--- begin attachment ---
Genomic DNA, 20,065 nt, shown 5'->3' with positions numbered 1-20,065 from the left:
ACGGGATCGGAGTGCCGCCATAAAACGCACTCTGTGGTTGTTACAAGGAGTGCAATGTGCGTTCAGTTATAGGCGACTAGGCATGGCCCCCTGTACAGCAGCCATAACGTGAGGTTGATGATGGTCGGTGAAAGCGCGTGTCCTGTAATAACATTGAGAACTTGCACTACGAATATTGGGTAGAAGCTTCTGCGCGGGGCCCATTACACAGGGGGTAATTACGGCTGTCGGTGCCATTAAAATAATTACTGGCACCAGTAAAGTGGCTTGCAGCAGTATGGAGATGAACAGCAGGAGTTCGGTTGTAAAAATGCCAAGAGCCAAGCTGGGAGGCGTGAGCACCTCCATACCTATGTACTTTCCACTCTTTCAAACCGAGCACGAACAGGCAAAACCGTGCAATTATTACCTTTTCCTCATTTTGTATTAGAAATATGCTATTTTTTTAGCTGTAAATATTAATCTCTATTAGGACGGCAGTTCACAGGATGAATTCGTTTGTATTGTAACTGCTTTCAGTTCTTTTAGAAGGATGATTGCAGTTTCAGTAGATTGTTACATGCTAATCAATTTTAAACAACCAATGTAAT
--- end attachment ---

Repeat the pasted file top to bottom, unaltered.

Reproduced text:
Genomic DNA, 20,065 nt, shown 5'->3' with positions numbered 1-20,065 from the left:
ACGGGATCGGAGTGCCGCCATAAAACGCACTCTGTGGTTGTTACAAGGAGTGCAATGTGCGTTCAGTTATAGGCGACTAGGCATGGCCCCCTGTACAGCAGCCATAACGTGAGGTTGATGATGGTCGGTGAAAGCGCGTGTCCTGTAATAACATTGAGAACTTGCACTACGAATATTGGGTAGAAGCTTCTGCGCGGGGCCCATTACACAGGGGGTAATTACGGCTGTCGGTGCCATTAAAATAATTACTGGCACCAGTAAAGTGGCTTGCAGCAGTATGGAGATGAACAGCAGGAGTTCGGTTGTAAAAATGCCAAGAGCCAAGCTGGGAGGCGTGAGCACCTCCATACCTATGTACTTTCCACTCTTTCAAACCGAGCACGAACAGGCAAAACCGTGCAATTATTACCTTTTCCTCATTTTGTATTAGAAATATGCTATTTTTTTAGCTGTAAATATTAATCTCTATTAGGACGGCAGTTCACAGGATGAATTCGTTTGTATTGTAACTGCTTTCAGTTCTTTTAGAAGGATGATTGCAGTTTCAGTAGATTGTTACATGCTAATCAATTTTAAACAACCAATGTAAT